Herman's work has been the subject of two popular musical revues, Jerry's Girls (1984) conceived by Larry Alford, and Showtune (2003) conceived by Paul Gilger.

A 90 minute documentary about his life and career, "Words and Music by Jerry Herman," by filmmaker Amber Edwards, was broadcast on PBS in 2008. In 1989, American-playwright Natalie Gaupp wrote a short play titled "The Jerry Herman Center." The play is a comedy which portrays the lives of several patients in "The Jerry Herman Center for Musical Theatre Addiction." In the 2008 animated film WALL-E, Herman's music from Hello, Dolly! influences WALL-E and gives him emotions.

In 2011 Magnormos produced a triptych of his works in Melbourne, Victoria: "Milk and Honey", "Dear World" and "Hello, Dolly!".[17]

Personal life[edit]

Herman had a flair for decorating. In the 1970s, he took a break from composition after the failure of Mack and Mabel. Architectural Digest wrote about the firehouse he renovated. Then he redecorated other houses and sold them. He has decorated at least thirty-eight different residences in his life. Mr. Herman reportedly listed his 4,088 square feet (379.8 m2) West Hollywood condominium apartment for sale early in 2013.[1][18][19]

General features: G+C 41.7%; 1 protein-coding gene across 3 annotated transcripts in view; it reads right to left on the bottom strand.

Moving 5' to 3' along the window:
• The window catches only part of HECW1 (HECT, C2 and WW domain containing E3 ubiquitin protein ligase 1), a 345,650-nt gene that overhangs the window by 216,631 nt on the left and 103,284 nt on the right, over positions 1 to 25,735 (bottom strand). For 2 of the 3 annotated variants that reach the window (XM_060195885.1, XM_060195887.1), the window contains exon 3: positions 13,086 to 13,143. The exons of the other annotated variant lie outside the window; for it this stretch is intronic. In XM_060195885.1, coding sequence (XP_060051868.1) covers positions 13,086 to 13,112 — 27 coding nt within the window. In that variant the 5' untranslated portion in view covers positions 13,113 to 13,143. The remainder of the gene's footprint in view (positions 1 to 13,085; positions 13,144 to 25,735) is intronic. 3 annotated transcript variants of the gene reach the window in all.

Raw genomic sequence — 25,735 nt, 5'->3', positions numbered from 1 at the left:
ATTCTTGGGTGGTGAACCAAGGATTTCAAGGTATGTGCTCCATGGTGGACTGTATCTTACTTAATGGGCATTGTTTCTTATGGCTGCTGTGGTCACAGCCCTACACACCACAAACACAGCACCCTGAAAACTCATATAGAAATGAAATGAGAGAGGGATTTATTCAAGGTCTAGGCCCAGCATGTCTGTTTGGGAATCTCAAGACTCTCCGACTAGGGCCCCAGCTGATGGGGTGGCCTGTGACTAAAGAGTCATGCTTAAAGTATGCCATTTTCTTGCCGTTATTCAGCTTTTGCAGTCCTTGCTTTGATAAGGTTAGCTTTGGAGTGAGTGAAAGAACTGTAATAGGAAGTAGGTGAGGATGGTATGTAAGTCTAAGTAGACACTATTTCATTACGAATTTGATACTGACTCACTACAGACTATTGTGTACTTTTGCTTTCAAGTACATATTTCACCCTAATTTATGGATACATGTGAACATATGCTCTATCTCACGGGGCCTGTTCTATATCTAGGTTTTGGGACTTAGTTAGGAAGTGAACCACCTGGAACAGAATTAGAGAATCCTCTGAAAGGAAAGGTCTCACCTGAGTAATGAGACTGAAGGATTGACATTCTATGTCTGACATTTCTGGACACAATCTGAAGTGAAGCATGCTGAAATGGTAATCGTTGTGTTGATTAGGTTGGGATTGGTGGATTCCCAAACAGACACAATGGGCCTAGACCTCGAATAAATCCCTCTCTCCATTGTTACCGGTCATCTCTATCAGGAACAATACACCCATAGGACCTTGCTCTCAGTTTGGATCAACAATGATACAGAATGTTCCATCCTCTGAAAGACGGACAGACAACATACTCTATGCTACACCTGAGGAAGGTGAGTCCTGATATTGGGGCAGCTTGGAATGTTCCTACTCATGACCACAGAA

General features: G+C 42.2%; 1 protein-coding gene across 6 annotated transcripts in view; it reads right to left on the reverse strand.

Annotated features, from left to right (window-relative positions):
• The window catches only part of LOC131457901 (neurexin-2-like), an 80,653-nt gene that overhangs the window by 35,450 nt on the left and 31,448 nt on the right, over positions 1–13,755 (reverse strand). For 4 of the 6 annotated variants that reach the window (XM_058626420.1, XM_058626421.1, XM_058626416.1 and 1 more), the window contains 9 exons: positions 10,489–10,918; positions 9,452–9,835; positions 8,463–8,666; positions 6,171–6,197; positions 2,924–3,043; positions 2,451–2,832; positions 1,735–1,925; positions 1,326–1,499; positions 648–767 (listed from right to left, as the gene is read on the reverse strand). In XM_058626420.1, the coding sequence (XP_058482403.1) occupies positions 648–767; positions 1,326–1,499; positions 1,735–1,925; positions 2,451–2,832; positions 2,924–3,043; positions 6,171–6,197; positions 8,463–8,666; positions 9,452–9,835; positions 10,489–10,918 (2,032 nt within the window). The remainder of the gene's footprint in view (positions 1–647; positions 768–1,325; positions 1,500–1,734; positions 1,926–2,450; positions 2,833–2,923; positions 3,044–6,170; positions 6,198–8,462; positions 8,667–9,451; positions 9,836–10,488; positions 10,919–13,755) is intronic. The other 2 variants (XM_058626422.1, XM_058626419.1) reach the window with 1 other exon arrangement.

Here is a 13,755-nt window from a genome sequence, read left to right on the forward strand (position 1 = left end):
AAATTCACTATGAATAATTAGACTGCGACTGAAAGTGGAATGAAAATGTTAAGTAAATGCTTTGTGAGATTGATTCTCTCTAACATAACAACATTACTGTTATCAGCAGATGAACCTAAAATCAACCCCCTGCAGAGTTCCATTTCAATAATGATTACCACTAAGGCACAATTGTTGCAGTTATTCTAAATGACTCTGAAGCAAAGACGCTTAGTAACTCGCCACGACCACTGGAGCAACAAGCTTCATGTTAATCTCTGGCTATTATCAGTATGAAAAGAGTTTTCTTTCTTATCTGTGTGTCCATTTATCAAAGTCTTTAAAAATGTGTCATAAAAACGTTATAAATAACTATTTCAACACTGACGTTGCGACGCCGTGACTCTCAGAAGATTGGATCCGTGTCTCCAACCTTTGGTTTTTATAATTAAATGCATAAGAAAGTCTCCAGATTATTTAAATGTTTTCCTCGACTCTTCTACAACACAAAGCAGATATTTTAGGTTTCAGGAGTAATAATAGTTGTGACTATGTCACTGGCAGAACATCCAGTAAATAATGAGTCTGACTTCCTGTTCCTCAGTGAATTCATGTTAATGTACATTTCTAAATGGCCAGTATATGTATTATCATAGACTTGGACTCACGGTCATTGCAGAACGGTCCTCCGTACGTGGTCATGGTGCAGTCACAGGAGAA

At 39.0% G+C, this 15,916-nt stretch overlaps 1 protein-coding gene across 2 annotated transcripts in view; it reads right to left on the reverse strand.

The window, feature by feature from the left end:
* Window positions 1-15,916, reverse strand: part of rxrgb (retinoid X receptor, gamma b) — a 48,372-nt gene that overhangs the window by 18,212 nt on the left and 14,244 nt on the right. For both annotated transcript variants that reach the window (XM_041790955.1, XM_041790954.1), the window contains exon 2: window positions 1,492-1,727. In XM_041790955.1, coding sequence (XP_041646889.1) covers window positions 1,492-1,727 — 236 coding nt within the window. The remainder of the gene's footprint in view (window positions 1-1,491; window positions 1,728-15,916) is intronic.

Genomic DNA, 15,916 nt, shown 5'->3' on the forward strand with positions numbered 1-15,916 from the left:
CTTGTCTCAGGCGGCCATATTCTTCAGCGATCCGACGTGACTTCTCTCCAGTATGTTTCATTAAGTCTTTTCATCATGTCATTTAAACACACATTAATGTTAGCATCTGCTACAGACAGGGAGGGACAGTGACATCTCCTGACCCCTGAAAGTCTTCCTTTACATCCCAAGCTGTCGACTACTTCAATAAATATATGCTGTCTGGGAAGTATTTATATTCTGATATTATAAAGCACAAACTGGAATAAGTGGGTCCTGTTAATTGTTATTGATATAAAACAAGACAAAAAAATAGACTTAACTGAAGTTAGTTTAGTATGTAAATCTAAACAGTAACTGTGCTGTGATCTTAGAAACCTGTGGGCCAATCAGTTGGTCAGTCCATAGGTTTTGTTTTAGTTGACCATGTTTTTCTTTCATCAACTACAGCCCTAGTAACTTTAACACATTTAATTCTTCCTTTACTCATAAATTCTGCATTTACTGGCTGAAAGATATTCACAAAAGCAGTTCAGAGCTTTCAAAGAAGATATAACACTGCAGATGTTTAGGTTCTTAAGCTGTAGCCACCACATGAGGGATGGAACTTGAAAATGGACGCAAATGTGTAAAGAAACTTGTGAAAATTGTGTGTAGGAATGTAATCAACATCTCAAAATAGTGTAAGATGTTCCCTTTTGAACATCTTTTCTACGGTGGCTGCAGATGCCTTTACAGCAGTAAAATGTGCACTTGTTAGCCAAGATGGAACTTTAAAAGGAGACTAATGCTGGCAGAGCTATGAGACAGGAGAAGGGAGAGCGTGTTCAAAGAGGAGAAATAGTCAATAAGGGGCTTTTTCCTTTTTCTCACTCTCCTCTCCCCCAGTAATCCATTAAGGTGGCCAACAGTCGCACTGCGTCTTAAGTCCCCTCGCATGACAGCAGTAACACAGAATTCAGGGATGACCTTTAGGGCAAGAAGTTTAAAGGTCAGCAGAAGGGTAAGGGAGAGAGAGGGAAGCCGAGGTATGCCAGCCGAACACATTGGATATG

Herman was diagnosed HIV-positive in 1985. As noted in the "Words and Music" PBS documentary, "He is one of the fortunate ones who survived to see experimental drug therapies take hold and is still, as one of his lyrics proclaims, 'alive and well and thriving' over quarter of a century later."[20]

Herman's memoir, Showtune, was published in 1996.[21]

Herman resides in Miami Beach, Florida.

Work[edit]

Stage[edit]

Off Broadway revues
Broadway musicals
Other shows

Films[edit]

Television[edit]

Awards, nominations and honors[edit]

  • 2010 Kennedy Center Honoree
  • 1999 Theatre World Special Award (An Evening with Jerry Herman) (winner)
  • 1980 Doctor of Fine Arts, May 4, 1980, University of Miami[22]

Emmy Awards[edit]

  • 1997 Primetime Emmy Award for Outstanding Music and Lyrics ("Mrs. Santa Claus") (nominee)

Grammy Awards[edit]

  • 1964 Grammy Award for Song of the Year (Hello, Dolly!) (winner)
  • 1966 Grammy Award for Best Score From An Original Cast Show Album (Mame) (winner)

Tony Awards[edit]

  • 2009 Special Tony Award for Lifetime Achievement in the Theatre (winner)
  • 1984 Tony Award for Best Original Score (La Cage aux Folles) (winner)
  • 1979 Tony Award for Best Original Score (The Grand Tour) (nominee)
  • 1966 Tony Award for Best Composer and Lyricist (Mame) (nominee)
  • 1964 Tony Award for Best Composer and Lyricist (Hello, Dolly!) (winner)
  • 1962 Tony Award for Best Composer (Milk and Honey) (nominee)

References[edit]

  1. ^ a b Zak, Dan (December 2, 2010). "Broadway legend Jerry Herman, no stranger to a full house". Washington Post. Retrieved 2013-12-05.